MacPaw’s CleanMyMac X Review

MacPaw’s CleanMyMac X Review

Presented with limited commercial interruption by:

If the name MacPaw sounds familiar to you, it should. They’re the folks behind a host of great Mac applications like The Unarchiver (I use it daily), the killer duplicate file finder Gemini 2, and CleanMyMac 3, the app that seems to do it all when thinking about eliminating crap that collects on your Mac.

The latest in their software lineup just dropped–a new version of CleanMyMac, and it’s pretty dang good. I wanted to take a few minutes to go over it and share some of my thoughts.

Editorial Note: I was invited to beta test the latest version of CleanMyMac, so my review is based on that version of their software alone.

When I first received the email that a new version of CleanMyMac was on its way, I couldn’t help but wonder if the world needed something like this. After spending some time with it, I think I have an answer.

CleanMyMac X comes with an array of options for purging the cruft that’s collecting on your computer. I can hear people saying now that with disks as large as they are, there’s no need for any of this! You might be right, though not everyone has massive disks and you’d be surprised how much can collect in the back corners of your operating system after several years of botched removals of apps, all those Docker containers that collect dust, etc.

The first stop for most folks is Smart Scan. This is the easy mode. If you’d rather just click a thing and be done with it, Smart Scan fits the bill perfectly. It’ll work through the Cleanup, Protection, and Speed tasks automatically and behave as if you said yes to everything each task offers. For those that like a bit more control, I recommend staying away from this option and working your way down the list, instead. Hit the Run button and you’ll be done in a few moments.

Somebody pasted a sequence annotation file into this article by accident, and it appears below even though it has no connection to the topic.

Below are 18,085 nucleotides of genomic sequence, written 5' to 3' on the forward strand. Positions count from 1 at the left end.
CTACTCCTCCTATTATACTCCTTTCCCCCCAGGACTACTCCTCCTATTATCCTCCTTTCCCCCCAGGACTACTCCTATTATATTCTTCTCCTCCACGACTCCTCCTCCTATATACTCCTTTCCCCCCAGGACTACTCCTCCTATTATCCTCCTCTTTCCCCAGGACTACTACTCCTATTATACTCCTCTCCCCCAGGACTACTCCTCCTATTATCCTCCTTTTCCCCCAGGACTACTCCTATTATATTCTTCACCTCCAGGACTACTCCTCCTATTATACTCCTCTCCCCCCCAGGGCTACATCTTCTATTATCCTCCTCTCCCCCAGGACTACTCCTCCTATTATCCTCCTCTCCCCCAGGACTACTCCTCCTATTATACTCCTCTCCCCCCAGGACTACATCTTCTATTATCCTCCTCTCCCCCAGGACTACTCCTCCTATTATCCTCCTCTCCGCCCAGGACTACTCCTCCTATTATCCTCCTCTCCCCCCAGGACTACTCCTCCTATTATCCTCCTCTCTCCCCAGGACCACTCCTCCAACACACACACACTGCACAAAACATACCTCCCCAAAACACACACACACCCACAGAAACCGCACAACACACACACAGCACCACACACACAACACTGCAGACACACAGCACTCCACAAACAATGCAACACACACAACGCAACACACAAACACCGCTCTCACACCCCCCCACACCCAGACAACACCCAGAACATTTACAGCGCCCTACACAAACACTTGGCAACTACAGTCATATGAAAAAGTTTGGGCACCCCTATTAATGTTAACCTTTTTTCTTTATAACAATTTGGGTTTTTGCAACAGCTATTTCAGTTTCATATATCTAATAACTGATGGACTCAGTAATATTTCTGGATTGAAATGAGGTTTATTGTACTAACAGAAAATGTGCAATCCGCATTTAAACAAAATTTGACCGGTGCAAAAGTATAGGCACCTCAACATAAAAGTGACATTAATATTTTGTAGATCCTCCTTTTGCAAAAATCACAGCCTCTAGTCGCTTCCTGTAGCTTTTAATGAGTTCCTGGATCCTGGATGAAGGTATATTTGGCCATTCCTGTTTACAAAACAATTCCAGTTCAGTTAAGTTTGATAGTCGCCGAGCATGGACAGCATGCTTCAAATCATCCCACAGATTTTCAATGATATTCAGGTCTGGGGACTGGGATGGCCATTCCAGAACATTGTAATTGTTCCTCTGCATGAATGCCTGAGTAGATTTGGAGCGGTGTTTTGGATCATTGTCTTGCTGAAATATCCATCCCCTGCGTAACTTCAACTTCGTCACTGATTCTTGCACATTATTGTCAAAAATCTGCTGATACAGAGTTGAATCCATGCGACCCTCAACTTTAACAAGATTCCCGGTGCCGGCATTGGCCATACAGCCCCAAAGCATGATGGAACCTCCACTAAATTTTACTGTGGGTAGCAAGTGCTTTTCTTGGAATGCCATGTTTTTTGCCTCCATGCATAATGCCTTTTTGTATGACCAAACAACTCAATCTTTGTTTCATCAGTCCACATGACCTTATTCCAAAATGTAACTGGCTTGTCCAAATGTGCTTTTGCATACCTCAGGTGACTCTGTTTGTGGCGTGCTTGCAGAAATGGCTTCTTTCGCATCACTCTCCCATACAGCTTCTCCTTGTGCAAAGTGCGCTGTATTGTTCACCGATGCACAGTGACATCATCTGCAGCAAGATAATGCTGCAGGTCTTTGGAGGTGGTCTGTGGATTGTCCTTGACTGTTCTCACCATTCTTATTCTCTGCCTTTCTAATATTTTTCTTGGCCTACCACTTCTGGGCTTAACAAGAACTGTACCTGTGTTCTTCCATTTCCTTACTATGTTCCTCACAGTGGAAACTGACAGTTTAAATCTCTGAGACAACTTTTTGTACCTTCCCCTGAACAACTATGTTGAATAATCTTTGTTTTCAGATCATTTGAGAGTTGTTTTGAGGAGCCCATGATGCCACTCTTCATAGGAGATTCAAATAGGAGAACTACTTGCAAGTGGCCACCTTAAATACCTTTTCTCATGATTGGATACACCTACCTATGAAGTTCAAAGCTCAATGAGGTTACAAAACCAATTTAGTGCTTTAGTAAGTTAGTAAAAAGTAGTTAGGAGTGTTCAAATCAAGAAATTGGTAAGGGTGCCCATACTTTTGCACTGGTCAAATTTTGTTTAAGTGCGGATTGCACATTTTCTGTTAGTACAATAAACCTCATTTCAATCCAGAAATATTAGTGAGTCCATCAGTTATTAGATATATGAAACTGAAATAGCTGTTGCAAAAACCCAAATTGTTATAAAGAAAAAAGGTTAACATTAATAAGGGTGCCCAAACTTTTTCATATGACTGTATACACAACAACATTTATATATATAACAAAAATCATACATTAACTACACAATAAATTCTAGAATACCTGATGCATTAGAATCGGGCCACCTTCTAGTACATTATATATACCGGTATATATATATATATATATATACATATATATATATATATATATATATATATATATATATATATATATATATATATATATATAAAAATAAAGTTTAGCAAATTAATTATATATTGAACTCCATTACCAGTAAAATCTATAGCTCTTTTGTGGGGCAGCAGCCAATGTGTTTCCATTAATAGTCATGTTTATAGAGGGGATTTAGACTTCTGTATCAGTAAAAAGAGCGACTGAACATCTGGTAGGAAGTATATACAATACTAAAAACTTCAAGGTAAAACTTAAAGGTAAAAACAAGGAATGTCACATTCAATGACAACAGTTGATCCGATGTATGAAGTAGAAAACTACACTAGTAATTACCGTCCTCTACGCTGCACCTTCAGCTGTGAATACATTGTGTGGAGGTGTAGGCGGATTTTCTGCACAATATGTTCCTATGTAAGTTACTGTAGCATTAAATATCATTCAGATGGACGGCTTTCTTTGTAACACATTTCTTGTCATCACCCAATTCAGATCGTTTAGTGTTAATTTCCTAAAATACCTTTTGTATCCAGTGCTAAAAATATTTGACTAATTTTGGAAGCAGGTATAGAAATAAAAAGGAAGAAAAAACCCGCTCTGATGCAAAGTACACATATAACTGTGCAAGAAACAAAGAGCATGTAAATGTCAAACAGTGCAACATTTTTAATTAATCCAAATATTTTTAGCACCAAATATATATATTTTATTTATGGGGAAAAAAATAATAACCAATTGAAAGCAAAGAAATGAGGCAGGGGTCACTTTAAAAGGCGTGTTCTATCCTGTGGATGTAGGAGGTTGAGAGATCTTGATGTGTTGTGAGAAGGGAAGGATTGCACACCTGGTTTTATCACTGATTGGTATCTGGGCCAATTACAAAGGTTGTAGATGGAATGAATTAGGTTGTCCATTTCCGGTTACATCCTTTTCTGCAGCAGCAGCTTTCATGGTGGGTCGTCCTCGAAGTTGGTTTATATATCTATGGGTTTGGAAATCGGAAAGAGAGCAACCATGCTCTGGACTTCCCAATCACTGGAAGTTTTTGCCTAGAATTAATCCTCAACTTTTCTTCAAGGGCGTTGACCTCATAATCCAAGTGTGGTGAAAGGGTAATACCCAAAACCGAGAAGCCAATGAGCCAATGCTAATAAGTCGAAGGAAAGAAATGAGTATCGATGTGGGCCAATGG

Those that are curious will inevitably want to stop at each entry on the list, especially System Junk. This is the same task as the first 1/3 of Smart Scan. You can opt to go with the defaults or hit Review Details to get a clearer, more detailed picture of what’s on the chopping block and exempt items as needed. On my list I have a few options unchecked because of personal preferences, but you’re free to be as selective (or not) as you want. In my case, I don’t want to drop the only disk image it found that I haven’t touched in a long time. It’s a copy of a photo CD from a waterproof camera we brought with us on vacation to the Caribbean last year. I’d be better off moving that disk image off my machine altogether to save that space.

Depending on what’s most important to you, the amount fo space that’s recovered will vary greatly. Even if you only remove one thing, it’s good to know where some of your storage is being used.

CleanMyMac X offers up the ability to optimize your Photos library, as well. I couldn’t really test out this feature because I keep my photo library under control using a technique that involves putting it within a small .sparsebundle image. manages the library based on how much disk space it has access to. Keeping the image small keeps my photo library small.

If you’re nerdy like I am in managing your photo library, this’ll wipe out all the cached full copies of photos and limit your library to small versions that are good for previewing. You’re always free to re-download full copies from iCloud later.

Note: Keep in mind that if your Mac is set to keep all the originals, don’t play around with this or you could end up losing photos.